He once asked me if I knew how he knew when it was raining. Without thinking, I asked him, "How?" He laughed hard and told me, "Cause it be rainin'! Boy, you done proved you ain't got sense 'nough to git yo' self up out da rain." And he laughed some more. He had a tricky sense of humor.

Aside from everyone bragging on Blind Remus' brewing ability, the other story about him was when he was younger and how he took care of two young black men who attempted to rob him one night. Entering a pitch-dark house owned by an armed blind man wasn't their brightest plan. Mr. Remus knew where every stick of furniture was and could hear you breathing. Blind people see better in the dark.

They said Mr. Remus shot one of them several times and was choking the life out of the other guy when an off-duty deputy showed up and pulled Mr. Remus off of him. Nobody heard from that would-be burglar ever again. They buried the other intruder. No charges were brought against Mr. Remus. Two against one blind man. They put it down in the books as self-defense.

Even if he had killed that fellow in cold blood, they wouldn't have done much. In the South in those days, a black man killing another black man didn't even make a blip on the screen. Besides, Blind Remus' moonshine was a three-county treasure. Enough said.

So here we were, sitting out back facing the creek. Mr. Remus precisely pointed out the tree that had succumbed to a storm and fallen to the ground, rerooted and started to grow again. He told me, "Dat tree fell over from da' winds. I used tuh play on dat tree. They come by and asked my daddy, do he want some help bustin' up dat tree. Daddy say, "No, jus' leave it be."'

Mr. Remus pointed over to the right, in the direction of a small grove of cedar trees, and said, "Dat's where my whittlin' sticks come from. I puts da shavins' in da' fireplace. Remind me of Christmas mownin'." He smiled.

His memories of the way things were before he went blind, he would tell me, "is still stuck in my head." He knew where to point in the night to identify certain stars. He said, "Boy, you kain't sees whut I does, an' I kain't sees whut you does, but we both sees da' same things." I thought I understood what he meant. Kinda.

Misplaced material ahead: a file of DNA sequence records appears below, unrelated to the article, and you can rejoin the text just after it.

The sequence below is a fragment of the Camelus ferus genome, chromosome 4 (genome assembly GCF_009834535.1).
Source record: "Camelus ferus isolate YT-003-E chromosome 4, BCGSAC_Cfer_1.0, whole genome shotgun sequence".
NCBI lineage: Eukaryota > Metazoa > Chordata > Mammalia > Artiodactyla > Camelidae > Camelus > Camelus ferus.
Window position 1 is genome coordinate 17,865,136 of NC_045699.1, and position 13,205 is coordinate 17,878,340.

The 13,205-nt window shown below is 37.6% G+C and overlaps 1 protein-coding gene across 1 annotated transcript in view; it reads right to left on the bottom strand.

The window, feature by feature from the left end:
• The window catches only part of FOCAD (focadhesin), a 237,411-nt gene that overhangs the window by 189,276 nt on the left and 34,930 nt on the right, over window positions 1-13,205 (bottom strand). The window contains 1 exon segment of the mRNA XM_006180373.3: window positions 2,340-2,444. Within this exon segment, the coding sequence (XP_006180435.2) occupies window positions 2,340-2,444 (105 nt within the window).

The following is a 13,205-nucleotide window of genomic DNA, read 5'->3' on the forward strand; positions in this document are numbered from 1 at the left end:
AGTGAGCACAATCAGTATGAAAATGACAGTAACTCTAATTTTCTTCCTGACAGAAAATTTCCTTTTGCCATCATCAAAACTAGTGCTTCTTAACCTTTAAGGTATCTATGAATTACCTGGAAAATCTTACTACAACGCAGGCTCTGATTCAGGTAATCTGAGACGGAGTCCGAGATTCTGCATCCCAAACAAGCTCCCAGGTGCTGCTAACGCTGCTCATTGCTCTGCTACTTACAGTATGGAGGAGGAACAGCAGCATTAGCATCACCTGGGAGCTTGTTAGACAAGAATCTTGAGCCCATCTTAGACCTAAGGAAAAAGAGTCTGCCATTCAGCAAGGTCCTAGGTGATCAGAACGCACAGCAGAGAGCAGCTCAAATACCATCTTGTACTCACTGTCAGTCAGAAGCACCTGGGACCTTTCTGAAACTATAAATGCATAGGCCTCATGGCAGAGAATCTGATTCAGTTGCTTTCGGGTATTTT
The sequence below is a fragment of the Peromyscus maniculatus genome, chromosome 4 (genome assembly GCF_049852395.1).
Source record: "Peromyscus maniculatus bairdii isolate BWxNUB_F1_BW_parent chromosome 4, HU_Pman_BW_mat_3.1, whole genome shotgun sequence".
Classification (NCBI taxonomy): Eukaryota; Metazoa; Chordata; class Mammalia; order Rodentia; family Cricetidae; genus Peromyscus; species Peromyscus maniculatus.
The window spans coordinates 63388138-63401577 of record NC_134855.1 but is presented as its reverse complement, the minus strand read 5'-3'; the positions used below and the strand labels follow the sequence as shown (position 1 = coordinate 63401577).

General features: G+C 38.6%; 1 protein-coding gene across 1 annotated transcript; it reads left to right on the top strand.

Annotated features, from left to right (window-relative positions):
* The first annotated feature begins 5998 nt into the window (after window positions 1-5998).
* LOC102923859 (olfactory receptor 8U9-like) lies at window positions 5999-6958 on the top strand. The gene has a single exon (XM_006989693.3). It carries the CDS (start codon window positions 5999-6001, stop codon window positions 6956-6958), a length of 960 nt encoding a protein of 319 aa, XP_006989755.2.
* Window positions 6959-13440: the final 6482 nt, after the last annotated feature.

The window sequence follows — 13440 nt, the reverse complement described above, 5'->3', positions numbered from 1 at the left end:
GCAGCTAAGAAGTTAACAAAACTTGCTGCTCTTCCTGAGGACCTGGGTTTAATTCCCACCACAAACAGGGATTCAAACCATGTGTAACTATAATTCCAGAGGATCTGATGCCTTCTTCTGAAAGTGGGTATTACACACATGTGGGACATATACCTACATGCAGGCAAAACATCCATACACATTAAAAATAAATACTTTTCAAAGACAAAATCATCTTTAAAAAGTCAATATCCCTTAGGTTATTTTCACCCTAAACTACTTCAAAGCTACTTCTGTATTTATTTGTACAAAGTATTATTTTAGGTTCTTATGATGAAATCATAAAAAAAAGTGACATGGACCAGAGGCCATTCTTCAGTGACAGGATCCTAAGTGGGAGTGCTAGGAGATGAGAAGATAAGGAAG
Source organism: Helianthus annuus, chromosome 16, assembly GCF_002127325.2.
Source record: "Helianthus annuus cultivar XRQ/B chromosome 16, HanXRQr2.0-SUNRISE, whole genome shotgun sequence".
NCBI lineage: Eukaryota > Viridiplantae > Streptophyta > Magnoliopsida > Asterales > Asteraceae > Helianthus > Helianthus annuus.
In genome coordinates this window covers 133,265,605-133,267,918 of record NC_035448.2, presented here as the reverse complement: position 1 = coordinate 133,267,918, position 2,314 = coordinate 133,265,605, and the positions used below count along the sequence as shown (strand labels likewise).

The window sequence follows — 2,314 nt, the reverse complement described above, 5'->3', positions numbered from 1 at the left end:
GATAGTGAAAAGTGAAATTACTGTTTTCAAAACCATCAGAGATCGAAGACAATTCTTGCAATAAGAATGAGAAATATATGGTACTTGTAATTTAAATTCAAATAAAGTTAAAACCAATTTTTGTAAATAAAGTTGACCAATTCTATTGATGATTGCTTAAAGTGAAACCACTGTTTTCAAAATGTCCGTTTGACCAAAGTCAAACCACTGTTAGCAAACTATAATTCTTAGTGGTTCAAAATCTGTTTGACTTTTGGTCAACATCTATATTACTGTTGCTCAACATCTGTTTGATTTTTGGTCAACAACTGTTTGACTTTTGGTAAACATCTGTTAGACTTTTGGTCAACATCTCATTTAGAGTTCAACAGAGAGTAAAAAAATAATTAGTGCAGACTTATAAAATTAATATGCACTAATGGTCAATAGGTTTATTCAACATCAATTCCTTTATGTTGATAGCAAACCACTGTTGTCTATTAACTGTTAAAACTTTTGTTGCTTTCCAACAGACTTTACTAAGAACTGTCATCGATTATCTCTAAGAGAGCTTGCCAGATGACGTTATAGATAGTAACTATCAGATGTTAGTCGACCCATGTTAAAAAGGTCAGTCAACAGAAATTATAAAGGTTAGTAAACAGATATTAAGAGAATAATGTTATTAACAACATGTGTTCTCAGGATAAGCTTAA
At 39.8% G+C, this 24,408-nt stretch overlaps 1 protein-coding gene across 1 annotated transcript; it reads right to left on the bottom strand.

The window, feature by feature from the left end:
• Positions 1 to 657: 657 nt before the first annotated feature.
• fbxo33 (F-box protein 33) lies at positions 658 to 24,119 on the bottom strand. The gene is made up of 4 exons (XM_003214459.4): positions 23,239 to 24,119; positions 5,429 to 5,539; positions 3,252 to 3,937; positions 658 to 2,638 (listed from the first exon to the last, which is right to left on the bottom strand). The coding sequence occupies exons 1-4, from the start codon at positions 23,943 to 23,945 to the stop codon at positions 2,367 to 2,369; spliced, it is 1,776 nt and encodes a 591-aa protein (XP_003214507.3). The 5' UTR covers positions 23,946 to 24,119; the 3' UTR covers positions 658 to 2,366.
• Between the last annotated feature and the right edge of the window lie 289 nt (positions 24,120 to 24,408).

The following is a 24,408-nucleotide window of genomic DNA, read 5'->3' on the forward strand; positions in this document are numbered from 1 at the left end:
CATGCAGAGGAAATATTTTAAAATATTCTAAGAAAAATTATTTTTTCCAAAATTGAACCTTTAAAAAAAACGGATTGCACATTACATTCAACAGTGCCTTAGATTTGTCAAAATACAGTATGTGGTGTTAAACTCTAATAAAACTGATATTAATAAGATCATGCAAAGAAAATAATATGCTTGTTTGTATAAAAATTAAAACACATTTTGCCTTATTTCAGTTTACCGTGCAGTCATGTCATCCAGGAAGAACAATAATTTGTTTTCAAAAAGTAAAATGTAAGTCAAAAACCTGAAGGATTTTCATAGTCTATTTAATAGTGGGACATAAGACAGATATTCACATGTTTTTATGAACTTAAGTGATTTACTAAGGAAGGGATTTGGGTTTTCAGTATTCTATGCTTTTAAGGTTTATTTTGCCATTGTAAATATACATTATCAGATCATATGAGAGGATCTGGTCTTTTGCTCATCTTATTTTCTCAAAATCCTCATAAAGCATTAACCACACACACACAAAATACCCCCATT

Mr. Remus asked me if I prayed. I told him I did. He asked me what I prayed about. I told him mostly to please help get my parents back together. He said, "Boy, dat ain't up to Jesus." That's all he said about that.

He suggested that I pray for other people. He said, "Boy, dey's peoples out dere dat got a whole lot mo' problems and pain to deal wiff than whether they mama and daddy gittin' along. Dem peoples pray all dey life, and the Lord don't never answer 'em. It ain't in his plan. But da' Lord, he hug dem real tight, once dey gits up in heaven."

We sat out there for a while. Like most anytime we visited, invariably we ended up with him talking about fishing. His technique. His tricks for catching the big ones. How he always caught enough for himself and his first cousin. And what he always wrapped up with, "Fishin' is good fo' da' soul."

I worked for Mr. Remus, off and on, for the better part of two years, mostly during his peak bootlegging season. I never told him, but from that day on, us sitting out back "chewing the rag," I included Mr. Remus in my prayers. I asked God to please give him back his sight. God must have had other plans.

But I'll bet you that when Mr. Remus walked through St. Pete's pearly gates, the Almighty was there to greet him, gave him back his sight, issued him a halo and gave him a big hug.

I assume the fishing is good in heaven.

Bill Stamps spent four decades in the entertainment business before moving from Los Angeles to Cleveland, Tennessee. Contact him at or through Facebook.